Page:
5. How do I prevent this from happening: As discussed in previous newsletters, foot and skin care are extremely important when you have diabetes especially when blood sugars are out of control. Visit your physician and podiatrist on a regular basis and request a full foot and leg exam. They may perform an ultrasound, pressure tests or tests for sensation. Be extra careful if you have existing edema or extra dry skin on the legs. Check your feet daily for any changes in color, temperature, blisters, corns or open skin. Use a long-handled mirror if you can’t see the bottom of your feet or ask a family member to help. Make sure your shoes fit properly since feet can spread as we age. Wear supportive shoes that are made from natural products (not plastic or vinyl) that can expand and contract with perspiration. Wear socks to help your feet stay dry since moisture can increase the risk of fungus and bacteria; socks should contain mixed fibers of nylon and cotton for best absorption. Treat any superficial cuts or scrapes with soap and water followed by an antibiotic ointment and covering; remove the bandage at night to let it air dry. Always keep feet protected by wearing slippers in the house and water shoes at the pool or ocean. Wear sneakers and socks when walking and sturdy shoes when gardening or doing any outdoor labor. Bathe in warm, not hot, water and wash carefully between toes as well as the soles. After bathing, use a high quality moisturizer that works well on super dry skin. There are special OTC products for people with diabetes since they often have such dry skin. Avoid fragrance, color and artificial ingredients if possible. Trim nails with a clipper and emery board and do not cut them too short. If you have fungus or ingrown nails consider visiting a podiatrist and never self treat foot problems.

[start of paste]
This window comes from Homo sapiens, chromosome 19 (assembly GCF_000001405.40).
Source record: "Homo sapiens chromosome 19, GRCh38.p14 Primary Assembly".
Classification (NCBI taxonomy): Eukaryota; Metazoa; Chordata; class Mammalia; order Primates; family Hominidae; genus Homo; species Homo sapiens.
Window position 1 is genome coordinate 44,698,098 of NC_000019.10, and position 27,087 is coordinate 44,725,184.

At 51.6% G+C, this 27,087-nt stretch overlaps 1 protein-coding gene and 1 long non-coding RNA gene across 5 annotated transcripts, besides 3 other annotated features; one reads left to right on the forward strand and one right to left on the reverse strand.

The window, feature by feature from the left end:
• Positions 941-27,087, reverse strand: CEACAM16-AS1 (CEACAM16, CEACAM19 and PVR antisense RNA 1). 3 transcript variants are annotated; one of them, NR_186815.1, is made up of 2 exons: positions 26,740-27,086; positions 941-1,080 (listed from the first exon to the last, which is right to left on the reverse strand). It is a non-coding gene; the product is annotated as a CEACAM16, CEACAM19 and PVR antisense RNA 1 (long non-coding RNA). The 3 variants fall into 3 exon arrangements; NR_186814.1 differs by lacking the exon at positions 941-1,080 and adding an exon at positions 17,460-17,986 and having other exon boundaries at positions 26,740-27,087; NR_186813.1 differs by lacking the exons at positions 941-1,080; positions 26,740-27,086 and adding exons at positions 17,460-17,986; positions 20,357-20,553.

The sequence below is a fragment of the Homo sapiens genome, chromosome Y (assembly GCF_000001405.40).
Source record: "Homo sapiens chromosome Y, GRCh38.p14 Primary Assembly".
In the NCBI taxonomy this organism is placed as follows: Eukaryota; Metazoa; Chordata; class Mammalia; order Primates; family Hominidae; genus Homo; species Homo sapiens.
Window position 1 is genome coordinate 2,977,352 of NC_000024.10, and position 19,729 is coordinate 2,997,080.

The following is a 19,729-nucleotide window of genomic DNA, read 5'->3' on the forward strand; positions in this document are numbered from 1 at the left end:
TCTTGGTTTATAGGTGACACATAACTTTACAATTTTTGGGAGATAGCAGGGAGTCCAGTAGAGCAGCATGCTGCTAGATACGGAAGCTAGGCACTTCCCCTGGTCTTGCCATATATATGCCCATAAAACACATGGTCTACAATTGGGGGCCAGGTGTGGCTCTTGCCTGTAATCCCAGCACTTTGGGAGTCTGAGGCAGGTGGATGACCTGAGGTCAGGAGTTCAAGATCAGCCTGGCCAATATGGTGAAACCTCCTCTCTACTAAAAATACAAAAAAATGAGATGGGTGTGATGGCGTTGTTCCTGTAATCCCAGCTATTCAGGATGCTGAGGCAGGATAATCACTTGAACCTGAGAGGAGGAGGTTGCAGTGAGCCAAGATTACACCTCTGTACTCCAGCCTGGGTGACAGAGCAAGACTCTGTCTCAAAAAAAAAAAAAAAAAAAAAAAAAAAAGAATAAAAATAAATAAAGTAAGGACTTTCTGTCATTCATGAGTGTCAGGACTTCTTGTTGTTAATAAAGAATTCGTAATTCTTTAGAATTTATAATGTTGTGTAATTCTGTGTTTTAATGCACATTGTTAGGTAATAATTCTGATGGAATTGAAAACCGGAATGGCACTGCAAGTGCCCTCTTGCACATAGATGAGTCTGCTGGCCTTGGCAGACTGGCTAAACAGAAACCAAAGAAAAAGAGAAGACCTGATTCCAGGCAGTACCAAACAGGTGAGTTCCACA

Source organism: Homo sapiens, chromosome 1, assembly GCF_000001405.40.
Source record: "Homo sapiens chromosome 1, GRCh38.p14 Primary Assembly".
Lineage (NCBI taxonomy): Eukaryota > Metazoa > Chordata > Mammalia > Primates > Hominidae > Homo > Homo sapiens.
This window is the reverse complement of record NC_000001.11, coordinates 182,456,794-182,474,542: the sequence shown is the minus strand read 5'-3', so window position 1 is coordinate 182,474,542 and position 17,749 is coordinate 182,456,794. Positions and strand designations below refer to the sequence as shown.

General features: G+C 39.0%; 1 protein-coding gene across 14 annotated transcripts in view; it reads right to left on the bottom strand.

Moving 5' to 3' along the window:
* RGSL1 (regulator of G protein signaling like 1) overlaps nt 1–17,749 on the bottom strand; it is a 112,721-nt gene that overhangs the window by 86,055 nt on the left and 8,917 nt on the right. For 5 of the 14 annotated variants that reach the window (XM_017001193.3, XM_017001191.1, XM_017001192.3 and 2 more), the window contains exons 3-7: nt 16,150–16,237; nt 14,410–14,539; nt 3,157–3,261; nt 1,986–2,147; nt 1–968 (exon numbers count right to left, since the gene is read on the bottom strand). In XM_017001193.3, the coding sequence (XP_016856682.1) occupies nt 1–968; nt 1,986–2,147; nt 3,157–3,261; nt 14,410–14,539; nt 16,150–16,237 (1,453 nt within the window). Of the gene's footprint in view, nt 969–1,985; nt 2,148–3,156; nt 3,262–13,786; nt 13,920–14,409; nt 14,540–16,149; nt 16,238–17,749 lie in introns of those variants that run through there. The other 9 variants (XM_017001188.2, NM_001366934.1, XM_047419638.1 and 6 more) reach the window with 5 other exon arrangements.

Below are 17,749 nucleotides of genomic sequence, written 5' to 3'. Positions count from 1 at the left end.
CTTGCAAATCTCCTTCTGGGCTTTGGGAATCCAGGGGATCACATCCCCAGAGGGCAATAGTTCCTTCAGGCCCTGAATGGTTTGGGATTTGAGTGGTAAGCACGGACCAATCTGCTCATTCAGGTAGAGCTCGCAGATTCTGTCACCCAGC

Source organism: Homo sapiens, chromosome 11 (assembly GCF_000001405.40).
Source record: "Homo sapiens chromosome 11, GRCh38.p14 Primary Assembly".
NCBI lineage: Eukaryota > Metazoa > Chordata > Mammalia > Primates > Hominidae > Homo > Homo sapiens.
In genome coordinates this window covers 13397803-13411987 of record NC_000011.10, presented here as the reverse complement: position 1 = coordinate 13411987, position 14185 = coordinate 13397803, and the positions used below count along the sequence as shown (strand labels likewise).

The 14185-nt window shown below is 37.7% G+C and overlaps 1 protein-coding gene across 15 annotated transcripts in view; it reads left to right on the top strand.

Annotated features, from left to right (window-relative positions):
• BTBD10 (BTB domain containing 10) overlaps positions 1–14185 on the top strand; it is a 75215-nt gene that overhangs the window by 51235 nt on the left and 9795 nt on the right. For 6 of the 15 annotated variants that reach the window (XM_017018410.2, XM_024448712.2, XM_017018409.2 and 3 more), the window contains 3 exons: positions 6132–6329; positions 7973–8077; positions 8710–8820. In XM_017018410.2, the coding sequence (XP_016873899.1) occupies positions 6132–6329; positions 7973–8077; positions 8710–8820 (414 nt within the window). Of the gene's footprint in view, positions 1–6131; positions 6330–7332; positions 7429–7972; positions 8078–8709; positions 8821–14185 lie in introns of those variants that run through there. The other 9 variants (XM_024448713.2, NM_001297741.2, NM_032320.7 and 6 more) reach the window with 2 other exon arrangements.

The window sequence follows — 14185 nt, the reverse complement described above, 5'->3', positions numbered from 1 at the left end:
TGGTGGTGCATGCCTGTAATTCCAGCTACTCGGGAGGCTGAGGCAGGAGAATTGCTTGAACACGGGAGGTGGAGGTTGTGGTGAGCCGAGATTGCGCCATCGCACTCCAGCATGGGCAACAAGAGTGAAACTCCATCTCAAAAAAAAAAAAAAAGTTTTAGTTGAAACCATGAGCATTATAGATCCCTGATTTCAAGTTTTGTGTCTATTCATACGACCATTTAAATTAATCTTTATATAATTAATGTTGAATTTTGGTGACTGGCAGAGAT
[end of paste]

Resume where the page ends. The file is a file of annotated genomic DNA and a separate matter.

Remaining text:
Cellulitis can be prevented with diligent attention and care. Know what to look for and take active steps to make sure you do not end up with this unnecessary and possibly disastrous problem!


NOTE: Consult your Doctor first to make sure my recommendations fit your special health needs.